Backgammon History and Origin

Backgammon’s History – A 5000 Year Old Game

What is Backgammon and Where Does it Come From? Find Out in the Article Below!

Backgammon is a board game for two players in which pieces are moved according to the roll of dice and the winner is the first to remove all his pieces from the board. Many variants have developed throughout the world, but most share the same common elements. It is a member of the tables family of games.

The game is essentially a race, and luck plays a measurable role, but Backgammon offers a significant scope for strategy. With each roll of the dice, a player must choose between numerous options for moving the checkers, and plan for possible counter-moves by his opponent. Opportunities for raising the stakes of the game introduce more strategic intricacies. Players have developed a vocabulary for common tactics and occurrences.

Like chess, Backgammon has been studied considerably by computer scientists. Research has resulted in Backgammon software that is capable of beating world-class human players.

Backgammon Games History – A Tour Across the World

The ancient Egyptians played a game called senet, which resembled Backgammon, with moves controlled by the roll of dice. The Royal Game of Ur, played in ancient Mesopotamia, is a more likely ancestor of modern tables games. Recent excavations at the “Burnt City” in Iran showed that a similar game existed there around 3000 BC. The artifacts include two dice and 60 pieces, and the set is believed to be 100 to 200 years older than the sets found in Ur.

The ancient Romans played a number of games with remarkable similarities to Backgammon. Ludus duodecim scriptorum (“game of twelve lines”) used a board with three rows of 12 points each, and the pieces were moved across all three rows according to the roll of dice. Not much specific text about the gameplay has survived.

Tabula, meaning “table” or “board”, was a game mentioned in an epigram of Byzantine Emperor Zeno (AD 476-481). It was similar to modern Backgammon in that a board with 24 points was used, and the object of the game was to be the first to bear off all of one’s checkers. Three dice were used instead of two, and opposing checkers moved in opposite directions.

In the 11th century Shahnameh, the Persian poet Ferdowsi credits Burzoe with the invention of the tables game nard in the 6th century. He describes an encounter between Burzoe and a Raja visiting from India. The Raja introduces the game of chess, and Burzoe demonstrates nard, played with dice made from ivory and teak.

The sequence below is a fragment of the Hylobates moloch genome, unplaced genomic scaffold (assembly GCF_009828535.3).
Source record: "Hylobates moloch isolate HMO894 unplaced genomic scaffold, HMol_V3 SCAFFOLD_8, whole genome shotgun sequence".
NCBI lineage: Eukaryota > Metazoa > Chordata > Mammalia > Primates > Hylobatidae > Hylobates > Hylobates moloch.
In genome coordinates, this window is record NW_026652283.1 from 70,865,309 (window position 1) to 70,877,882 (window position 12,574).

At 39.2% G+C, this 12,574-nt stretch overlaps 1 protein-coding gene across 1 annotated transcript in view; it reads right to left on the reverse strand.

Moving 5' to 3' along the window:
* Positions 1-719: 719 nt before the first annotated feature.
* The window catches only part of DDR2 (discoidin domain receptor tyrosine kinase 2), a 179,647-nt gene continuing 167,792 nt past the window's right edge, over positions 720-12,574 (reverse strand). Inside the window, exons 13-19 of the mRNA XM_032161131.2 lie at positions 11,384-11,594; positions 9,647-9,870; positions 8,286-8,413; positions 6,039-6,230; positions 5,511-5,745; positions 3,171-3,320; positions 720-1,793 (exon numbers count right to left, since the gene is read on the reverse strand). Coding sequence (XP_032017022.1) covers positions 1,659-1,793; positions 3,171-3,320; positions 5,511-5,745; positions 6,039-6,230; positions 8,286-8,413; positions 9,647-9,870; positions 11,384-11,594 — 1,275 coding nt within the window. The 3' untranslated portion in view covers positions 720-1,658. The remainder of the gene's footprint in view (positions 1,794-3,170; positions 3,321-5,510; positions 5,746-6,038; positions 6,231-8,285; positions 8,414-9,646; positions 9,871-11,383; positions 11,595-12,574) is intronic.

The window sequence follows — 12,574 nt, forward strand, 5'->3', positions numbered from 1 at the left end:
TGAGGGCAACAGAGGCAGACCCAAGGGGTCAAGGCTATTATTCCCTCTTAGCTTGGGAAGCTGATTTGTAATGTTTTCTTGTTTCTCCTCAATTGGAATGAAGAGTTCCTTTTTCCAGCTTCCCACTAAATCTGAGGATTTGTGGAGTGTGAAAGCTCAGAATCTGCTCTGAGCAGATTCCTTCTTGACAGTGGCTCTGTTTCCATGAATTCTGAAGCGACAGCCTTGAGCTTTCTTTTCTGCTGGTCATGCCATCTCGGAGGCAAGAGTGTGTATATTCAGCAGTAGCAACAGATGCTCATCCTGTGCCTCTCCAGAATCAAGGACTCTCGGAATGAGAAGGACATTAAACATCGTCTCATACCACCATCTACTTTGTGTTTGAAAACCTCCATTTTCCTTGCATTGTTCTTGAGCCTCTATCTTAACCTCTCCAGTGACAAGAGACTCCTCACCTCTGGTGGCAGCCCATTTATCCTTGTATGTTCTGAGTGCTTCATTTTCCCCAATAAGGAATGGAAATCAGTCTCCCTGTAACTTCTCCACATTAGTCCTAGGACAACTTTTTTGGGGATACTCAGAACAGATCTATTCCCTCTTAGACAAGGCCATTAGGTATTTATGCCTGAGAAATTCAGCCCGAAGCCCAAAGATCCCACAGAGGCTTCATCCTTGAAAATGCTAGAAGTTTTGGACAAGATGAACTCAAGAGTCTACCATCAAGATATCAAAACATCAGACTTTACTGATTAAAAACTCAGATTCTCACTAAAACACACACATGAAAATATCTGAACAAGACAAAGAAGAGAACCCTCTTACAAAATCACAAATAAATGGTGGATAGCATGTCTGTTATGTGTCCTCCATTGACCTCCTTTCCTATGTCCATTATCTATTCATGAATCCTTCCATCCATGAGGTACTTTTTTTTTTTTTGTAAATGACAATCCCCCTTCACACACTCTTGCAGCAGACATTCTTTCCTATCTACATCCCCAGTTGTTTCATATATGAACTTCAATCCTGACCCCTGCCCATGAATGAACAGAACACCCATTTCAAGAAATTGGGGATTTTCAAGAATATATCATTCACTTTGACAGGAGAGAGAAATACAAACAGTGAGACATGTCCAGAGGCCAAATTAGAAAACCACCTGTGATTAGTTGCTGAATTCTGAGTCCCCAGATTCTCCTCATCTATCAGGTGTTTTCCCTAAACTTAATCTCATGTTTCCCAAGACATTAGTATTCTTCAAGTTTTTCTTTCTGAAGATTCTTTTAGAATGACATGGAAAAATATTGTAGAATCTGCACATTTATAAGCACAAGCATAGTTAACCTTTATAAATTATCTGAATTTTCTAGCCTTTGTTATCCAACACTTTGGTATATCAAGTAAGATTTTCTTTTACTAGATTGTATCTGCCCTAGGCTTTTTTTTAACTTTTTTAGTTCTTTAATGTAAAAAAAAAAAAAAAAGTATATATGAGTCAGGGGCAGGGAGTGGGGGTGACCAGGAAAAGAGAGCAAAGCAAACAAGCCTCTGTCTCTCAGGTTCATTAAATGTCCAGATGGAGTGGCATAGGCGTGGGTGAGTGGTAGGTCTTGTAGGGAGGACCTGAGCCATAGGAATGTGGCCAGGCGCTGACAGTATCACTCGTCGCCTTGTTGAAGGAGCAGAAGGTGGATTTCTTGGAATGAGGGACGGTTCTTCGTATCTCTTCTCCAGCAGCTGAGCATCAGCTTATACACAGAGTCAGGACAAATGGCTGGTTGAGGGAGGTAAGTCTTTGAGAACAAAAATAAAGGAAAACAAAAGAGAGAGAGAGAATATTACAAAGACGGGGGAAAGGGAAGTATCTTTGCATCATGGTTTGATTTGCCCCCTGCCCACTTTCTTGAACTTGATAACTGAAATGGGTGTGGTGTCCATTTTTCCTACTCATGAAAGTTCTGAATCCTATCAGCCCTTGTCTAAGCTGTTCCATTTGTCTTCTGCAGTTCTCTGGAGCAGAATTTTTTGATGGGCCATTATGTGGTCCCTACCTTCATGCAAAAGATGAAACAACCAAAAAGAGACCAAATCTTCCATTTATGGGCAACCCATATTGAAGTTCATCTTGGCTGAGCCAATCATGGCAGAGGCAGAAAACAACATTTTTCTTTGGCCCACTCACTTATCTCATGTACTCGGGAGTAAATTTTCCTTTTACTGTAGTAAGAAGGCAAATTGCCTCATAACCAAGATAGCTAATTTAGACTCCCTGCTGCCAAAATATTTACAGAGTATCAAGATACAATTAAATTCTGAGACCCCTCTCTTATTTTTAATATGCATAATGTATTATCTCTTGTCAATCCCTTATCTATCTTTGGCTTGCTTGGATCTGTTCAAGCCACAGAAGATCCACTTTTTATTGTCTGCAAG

The jeux de tables, predecessors of modern Backgammon, first appeared in France during the 11th century and became a frequent pastime for gamblers. In 1254, Louis IX issued a decree prohibiting his court officials and subjects from playing the games. Table games were played in Germany in the 12th century, and had reached Iceland by the 13th century.

While it is mostly known for its extensive discussion of chess, the Alfonso X manuscript Libro de los juegos, completed in 1283, describes rules for a number of dice and tables games. By the 17th century, tables games had spread to Sweden. A wooden board and checkers were recovered from the wreck of the Vasa among the belongings of the ship’s officers.

In the 16th century, Elizabethan laws and church regulations had prohibited playing tables, but by the 18th century Backgammon was popular among the English clergy. Edmund Hoyle published A Short Treatise on the Game of Backgammon in 1743; this book described the rules of the game and was bound together with a similar text on whist. The game described by Hoyle is, in most respects, the same as the game played today.

Backgammon names

In English, the word “Backgammon” is most likely derived from “back” and middle english “gamen”, meaning “game” or “play”. The earliest use documented by the Oxford English Dictionary was in 1650.

  • In Arabic, the game is called tawilat el-nard or tawilat el-zahr meaning “board of dice”.
  • In Chinese, the game is called shuang lu meaning “double sixes”.
  • In Greek, it is referred to as portes and is played as one of the three games in a tavli match.
  • In Hebrew, it is called shesh besh , derived from the Persian and Turkish for “six” and “five”
  • In Japanese, sugoroku refers to Backgammon as well as other racing games.
  • In Persian, Backgammon is called takhte nard, meaning “battle on a wooden board”.
  • In Portuguese, Backgammon is called gam.
  • In Turkish, the game is called tavla”.